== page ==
The ”appropriate” regulators who must implement the statue are many, including the Securities and Exchange Commission, the Federal Reserve, the Federal Deposit Insurance Corp., the Office of the Comptroller of the Currency, and the Federal Housing Finance Agency.

Congress also set a deadline for prescribing regulations: May, 2011. It was one of the few deadlines for the 400 rules from the Wall Street Reform Act, attesting to Congress’ and widespread understanding that bankers caused the crash because they were incentivized to do so, and they made a fortune.

Why Obama’s regulators failed to meet this deadline is subject to debate. It’s worth dwelling on this failure since Biden’s regulators must not repeat this error of neglect.

Many openly blame the requirement that five regulatory agencies must “jointly” prescribe the regulation, as did then Fed Gov. Dan Tarullo. Part of this regulatory gridlock and/or willful inattention may reflect Wall Street lobbying. Few incentives motivate a banker to petition the government  as much as protecting his own bank account.  Wall Street’s 3000 lobbyists certainly know how to petition the government.

Some, such as then-Rep. Michael Capuano (D-Mass) specifically questioned whether then-SEC Chair Mary Jo White  was obstructing work on the rule. She claimed in 2015 that a new rule would be out in the “very near future.” [It is now nearing 2021.] Progressives were skeptical of White from the start of her term. We questioned White’s nomination to be SEC chair since she’d worked as a corporate defense lawyer for Debevoise & Plimpton. She represented many of the firms responsible for the 2008 crash. She deflected those concerns, claiming that the SEC position would be her last job, that she would not return to Debevoise, a claim buttressed by her ethics disclosure declaration that she elected a lump sum retirement payment.  Days after she left the SEC chair, however, she returned to Debevoise. The firm’s first sentence description of her reads: “Mary Jo White, who has previously served as the Chair of the United States Securities and Exchange Commission . . . is leader of the firm’s Strategic Crisis Response and Solutions Group.” A “strategic crisis” is when you’re in trouble with the SEC. Who better to shield a corporation from the SEC than a person who once ran the agency.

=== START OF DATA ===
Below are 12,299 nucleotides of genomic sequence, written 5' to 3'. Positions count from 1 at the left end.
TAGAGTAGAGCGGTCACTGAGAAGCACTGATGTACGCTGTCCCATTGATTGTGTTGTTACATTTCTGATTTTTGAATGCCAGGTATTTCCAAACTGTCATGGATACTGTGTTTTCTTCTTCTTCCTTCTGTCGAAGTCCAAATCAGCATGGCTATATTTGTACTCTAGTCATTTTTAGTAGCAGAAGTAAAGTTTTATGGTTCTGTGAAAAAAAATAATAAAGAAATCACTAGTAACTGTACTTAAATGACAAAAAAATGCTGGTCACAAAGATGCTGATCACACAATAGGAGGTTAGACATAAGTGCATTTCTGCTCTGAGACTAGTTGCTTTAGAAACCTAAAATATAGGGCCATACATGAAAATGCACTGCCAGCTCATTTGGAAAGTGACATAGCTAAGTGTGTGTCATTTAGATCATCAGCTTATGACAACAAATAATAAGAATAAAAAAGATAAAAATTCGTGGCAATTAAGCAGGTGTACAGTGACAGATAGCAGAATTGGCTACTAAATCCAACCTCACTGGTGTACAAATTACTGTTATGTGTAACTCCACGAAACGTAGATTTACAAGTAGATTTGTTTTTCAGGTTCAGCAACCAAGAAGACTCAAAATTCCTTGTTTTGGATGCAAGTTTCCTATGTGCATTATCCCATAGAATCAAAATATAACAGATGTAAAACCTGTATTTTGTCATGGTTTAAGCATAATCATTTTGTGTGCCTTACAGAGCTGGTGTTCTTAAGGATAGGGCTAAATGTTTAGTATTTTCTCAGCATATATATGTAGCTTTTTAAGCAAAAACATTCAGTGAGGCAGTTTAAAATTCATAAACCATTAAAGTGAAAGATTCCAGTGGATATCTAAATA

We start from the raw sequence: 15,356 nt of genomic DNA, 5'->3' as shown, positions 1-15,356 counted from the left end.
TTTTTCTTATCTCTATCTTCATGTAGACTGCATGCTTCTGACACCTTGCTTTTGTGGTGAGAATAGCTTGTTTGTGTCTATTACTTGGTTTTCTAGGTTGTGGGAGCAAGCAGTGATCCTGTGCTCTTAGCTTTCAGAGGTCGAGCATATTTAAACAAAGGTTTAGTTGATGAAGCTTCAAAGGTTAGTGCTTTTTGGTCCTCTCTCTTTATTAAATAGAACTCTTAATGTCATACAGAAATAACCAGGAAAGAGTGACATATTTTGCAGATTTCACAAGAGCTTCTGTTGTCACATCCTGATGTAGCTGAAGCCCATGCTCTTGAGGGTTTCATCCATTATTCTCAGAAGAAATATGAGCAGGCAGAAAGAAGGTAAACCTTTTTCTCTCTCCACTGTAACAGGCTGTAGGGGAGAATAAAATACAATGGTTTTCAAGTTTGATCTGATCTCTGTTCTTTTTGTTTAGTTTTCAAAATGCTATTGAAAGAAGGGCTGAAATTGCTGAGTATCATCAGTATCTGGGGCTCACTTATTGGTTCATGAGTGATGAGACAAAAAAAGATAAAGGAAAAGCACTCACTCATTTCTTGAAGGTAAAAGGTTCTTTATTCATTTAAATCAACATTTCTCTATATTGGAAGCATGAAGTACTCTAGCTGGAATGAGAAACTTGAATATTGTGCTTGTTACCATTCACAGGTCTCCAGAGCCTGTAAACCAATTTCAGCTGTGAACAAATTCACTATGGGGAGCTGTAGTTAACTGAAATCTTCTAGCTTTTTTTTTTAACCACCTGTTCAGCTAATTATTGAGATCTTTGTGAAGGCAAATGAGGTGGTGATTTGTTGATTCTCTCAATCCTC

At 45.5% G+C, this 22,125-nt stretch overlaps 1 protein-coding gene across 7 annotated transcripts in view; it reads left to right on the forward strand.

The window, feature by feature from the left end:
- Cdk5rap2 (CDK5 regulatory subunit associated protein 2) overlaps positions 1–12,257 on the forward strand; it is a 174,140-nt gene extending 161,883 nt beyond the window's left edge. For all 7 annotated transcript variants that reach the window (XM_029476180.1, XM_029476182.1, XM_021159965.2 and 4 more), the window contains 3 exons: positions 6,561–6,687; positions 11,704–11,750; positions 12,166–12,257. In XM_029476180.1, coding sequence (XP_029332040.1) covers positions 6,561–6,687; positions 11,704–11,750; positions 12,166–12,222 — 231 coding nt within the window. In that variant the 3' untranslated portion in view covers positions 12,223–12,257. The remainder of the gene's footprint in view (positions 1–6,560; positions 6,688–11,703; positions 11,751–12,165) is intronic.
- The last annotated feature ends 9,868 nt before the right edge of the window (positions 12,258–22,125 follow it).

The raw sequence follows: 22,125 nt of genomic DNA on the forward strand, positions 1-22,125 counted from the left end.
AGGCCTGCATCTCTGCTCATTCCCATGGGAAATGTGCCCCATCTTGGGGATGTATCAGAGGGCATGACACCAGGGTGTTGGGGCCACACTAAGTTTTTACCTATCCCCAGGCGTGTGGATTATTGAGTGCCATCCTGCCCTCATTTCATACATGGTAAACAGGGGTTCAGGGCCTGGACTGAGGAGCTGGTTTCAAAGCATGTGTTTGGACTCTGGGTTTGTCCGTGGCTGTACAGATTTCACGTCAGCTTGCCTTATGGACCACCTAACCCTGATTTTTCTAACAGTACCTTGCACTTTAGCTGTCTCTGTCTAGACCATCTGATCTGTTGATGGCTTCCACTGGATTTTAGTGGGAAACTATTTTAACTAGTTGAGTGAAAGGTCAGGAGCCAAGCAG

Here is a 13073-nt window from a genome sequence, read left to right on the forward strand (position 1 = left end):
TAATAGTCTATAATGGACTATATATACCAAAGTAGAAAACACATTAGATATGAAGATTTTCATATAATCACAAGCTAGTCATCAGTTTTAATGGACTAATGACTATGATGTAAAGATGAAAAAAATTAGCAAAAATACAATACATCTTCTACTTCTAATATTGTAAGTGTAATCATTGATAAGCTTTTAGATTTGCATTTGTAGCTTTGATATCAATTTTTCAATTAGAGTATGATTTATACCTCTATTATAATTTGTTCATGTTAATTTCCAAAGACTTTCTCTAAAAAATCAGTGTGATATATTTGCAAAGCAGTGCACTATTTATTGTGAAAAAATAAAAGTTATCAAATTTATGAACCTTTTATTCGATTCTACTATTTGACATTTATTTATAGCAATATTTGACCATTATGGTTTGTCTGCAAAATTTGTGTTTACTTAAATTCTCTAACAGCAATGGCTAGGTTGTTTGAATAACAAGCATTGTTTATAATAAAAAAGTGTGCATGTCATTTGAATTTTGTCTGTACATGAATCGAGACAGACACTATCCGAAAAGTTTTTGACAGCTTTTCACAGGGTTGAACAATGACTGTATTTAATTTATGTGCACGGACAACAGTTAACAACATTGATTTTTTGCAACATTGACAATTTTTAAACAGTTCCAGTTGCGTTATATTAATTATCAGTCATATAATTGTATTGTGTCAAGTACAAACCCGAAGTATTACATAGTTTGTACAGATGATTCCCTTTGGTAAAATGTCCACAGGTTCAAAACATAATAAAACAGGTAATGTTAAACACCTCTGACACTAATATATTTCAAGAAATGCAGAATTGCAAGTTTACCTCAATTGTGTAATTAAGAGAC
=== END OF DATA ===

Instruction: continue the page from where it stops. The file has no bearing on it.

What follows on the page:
Jay Clayton who is finishing his term as Trump’s SEC chair didn’t even claim to be working on Section 956, despite Congress’ mandate. In fact, whereas Chair White at least placed the rule on the SEC’s official “to-do” list, which all agencies file with the Office of Management and Budget’s Office of Information and Regulatory Affairs, Clayton omitted it.

When Trump nominated Clayton, Public Citizen and other progressives opposed confirmation because of his background at Sullivan & Cromwell representing the same corporate miscreants as White.